There’s Klingons On The Starboard Bow…

Now that you know the basic architecture of the VRML animation system, we’re going to start covering the actual nodes you will use to add interaction and animation to your worlds. There are three main classes of nodes that we’re going to learn about: Sensors, Interpolators and Scripts. These, in turn, can be divided into sub-categories. Right now, we’re going to look at Sensors. The first load we’re going to learn about are Environmental Sensors. These do not accept input directly from the user, but instead detect environmental events, such as the passage of time, the position of the user, and so on.


The TimeSensor is basically a timer. It is quite unique in VRML, in that it has no position in the world, and no associated geometry. It is simply an abstract timer, just sitting there counting. It is also one of the most important nodes in VRML animation. It can be used to generate regular events, to provide one-off timed events, or to drive interpolator nodes. The syntax is as follows, I’ll explain the individual fields in a minute…

TimeSensor {
   exposedField   SFTime      cycleInterval     1
   exposedField   SFBool      enabled           TRUE
   exposedField   SFBool      loop              FALSE
   exposedField   SFTime      startTime         0
   exposedField   SFTime      stopTime          0
   eventOut       SFTime      cycleTime
   eventOut       SFFloat     fraction_changed
   eventOut       SFBool      isActive
   eventOut       SFTime      time

OK. First of all is the cycleInterval field. This is quite self-explanatory, and is the time that the timer will run for before resetting. enabled is a fairly obvious field, and very useful for starting and stopping timers. The loop field specifies whether the timer will continuously loop or run just once. If it loops, an event will be generated every cycleInterval, otherwise only one will be generated, after cycleInterval. startTime and stopTime are SFTime values that specify when the timer is to start and stop, the same as for the Sound node.

Now, the events. These are the really important parts of the TimeSensor. The first is cycleTime. This event is sent every time the timer reaches its cycleInterval, whether it loops or not. The value sent is the current time. So, if you had a looping TimeSensor with a cycleInterval of 1 second, the cycleTime event would be sent every second with a value of the current time (which would increase by 1 each time). This is useful for regular events and one-off signals. To drive continuous animations, such as Interpolator nodes, we need a continuous stream of signals. This is provided by the fraction_changed eventOut. This generates events as fast as it can (though there is no guarantee in the spec of how regularly such events will occur) which have a SFFloat value that is the fraction of the cycleInterval that is currently complete. For instance, if you had a cycleInterval of 10 seconds, if a fraction_changed event happens to be generated after 5 seconds, it would have a value of 0.5. The diagram below shows the relationship between the various values in a looping TimeSensor.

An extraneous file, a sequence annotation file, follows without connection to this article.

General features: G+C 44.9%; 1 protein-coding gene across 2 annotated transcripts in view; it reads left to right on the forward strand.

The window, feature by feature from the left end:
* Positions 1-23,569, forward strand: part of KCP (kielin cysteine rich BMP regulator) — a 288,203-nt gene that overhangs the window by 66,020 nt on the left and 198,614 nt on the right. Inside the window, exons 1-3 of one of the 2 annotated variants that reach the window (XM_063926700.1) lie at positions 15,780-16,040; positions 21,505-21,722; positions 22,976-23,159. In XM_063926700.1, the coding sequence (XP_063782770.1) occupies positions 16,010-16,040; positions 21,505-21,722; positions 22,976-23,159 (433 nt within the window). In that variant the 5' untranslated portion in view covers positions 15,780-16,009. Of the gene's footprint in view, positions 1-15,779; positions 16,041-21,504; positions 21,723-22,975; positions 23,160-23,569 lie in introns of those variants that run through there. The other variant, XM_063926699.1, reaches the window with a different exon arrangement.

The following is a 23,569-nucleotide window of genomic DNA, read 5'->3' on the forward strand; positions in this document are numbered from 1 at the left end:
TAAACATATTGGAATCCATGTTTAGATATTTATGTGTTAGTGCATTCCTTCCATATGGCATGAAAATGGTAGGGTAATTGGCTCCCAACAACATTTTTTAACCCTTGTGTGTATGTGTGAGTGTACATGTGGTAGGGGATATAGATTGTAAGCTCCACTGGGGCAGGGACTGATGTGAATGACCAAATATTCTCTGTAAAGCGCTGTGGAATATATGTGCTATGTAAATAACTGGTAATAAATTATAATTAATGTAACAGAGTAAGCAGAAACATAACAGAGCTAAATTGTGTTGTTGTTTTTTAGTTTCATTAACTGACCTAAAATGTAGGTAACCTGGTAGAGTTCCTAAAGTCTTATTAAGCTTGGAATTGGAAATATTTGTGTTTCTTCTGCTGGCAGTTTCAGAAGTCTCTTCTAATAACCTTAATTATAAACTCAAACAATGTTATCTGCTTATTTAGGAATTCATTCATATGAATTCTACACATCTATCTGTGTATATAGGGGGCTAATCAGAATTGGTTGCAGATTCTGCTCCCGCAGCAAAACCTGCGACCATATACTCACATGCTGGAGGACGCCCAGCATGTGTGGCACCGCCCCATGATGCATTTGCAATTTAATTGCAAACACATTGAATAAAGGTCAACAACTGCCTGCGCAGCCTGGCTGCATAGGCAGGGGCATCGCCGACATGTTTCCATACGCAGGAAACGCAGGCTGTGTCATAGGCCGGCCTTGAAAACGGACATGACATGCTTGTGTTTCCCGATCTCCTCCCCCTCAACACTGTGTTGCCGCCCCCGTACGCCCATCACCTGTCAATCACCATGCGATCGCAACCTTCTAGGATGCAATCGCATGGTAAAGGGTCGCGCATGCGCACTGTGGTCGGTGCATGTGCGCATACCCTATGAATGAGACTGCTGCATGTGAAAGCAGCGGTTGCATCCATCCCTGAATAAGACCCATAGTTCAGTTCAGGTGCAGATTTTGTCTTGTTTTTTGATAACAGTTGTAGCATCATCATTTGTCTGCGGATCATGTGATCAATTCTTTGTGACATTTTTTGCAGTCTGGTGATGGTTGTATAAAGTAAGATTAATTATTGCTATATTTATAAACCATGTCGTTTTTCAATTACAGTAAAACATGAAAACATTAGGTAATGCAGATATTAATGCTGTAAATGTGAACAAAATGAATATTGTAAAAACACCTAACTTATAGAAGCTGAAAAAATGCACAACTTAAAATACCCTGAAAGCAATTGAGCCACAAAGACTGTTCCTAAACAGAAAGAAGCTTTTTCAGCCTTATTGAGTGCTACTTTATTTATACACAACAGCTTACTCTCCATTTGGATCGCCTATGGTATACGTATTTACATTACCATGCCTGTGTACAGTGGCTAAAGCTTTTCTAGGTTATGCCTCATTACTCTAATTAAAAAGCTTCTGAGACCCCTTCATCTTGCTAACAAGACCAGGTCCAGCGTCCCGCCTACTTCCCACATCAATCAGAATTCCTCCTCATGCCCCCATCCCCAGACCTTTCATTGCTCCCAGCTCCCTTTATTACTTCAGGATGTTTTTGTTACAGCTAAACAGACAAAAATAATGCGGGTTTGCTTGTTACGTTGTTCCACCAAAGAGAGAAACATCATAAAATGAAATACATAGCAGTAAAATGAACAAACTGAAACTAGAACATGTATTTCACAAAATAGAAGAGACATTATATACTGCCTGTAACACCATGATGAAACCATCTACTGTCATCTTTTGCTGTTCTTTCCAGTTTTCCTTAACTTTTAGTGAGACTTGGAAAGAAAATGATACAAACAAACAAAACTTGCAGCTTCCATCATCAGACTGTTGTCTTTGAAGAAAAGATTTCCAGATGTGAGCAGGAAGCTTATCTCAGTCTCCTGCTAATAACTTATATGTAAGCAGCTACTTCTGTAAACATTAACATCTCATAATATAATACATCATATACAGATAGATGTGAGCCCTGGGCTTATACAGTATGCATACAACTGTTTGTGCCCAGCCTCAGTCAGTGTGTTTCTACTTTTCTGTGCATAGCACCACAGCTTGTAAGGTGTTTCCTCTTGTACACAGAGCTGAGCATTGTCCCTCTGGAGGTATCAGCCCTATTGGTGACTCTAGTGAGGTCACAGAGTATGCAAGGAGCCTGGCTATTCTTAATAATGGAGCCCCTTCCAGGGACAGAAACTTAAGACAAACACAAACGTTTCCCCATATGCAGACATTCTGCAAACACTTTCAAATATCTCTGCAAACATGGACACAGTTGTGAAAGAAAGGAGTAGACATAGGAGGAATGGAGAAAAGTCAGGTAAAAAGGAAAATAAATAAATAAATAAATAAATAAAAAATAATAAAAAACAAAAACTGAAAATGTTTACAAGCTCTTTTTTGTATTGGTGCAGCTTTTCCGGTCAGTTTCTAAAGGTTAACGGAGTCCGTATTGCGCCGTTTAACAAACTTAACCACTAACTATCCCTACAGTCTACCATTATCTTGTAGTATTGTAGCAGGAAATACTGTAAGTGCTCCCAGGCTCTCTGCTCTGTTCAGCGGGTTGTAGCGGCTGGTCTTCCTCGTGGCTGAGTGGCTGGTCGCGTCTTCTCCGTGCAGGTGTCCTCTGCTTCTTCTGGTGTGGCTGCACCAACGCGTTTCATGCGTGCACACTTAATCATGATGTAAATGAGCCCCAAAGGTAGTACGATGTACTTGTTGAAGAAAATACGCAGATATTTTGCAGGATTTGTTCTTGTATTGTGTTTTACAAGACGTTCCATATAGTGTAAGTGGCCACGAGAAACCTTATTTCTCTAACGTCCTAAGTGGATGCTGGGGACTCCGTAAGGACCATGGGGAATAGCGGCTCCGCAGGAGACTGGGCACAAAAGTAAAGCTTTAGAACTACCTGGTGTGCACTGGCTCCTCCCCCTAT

<IMG SRC=”../pics/timesensor.gif” WIDTH=320 HEIGHT=200 ALT=”TimeSensor”>

Note, however, that there is not guarantee that an event will be generated at this particular time, only that events in general will be generated. This event is very useful for driving interpolators, which use key values for the values which they are interpolating, tied to particular fractions. This will all be covered later, though. The time event is generated at the same time as a fraction_changed event, and contains a value corresponding to the absolute time of the event. The isActive event is generated whenever the timer starts and stops. The value of the SFBool is TRUE or FALSE, depending on whether the timer has started or stopped running.

This example (code) is a very simple one, with the cycleTime event of a looping TimeSensor routed to the startTime exposedField of a one-shot AudioClip node. This world is just a piece of text and the sound, which triggers every 2 seconds. Obviously, there is a simpler way to do this particular effect, but it gets the point across, doesn’t it? You’ll learn more about using fraction_changed when we come across interpolators later on.


The next type of sensor is the VisibilitySensor. This is more of an interaction sensor, in that it defines an invisible box shape which sends events when it enters and leaves the users field of vision. If the box enters the users view, the isActive event is sent with a value of TRUE, and the enterTime event is sent with the time of entry. If it leaves, the isActive event is sent with a value of FALSE, and the exitTime event is sent with the time of exit. The center and size fields define the size of the box. The complete definition is shown below:

VisibilitySensor {
   exposedField   SFVec3f     center            0 0 0
   exposedField   SFBool      enabled           TRUE
   exposedField   SFVec3f     size              0 0 0
   eventOut       SFTime      enterTime
   eventOut       SFTime      exitTime
   eventOut       SFBool      isActive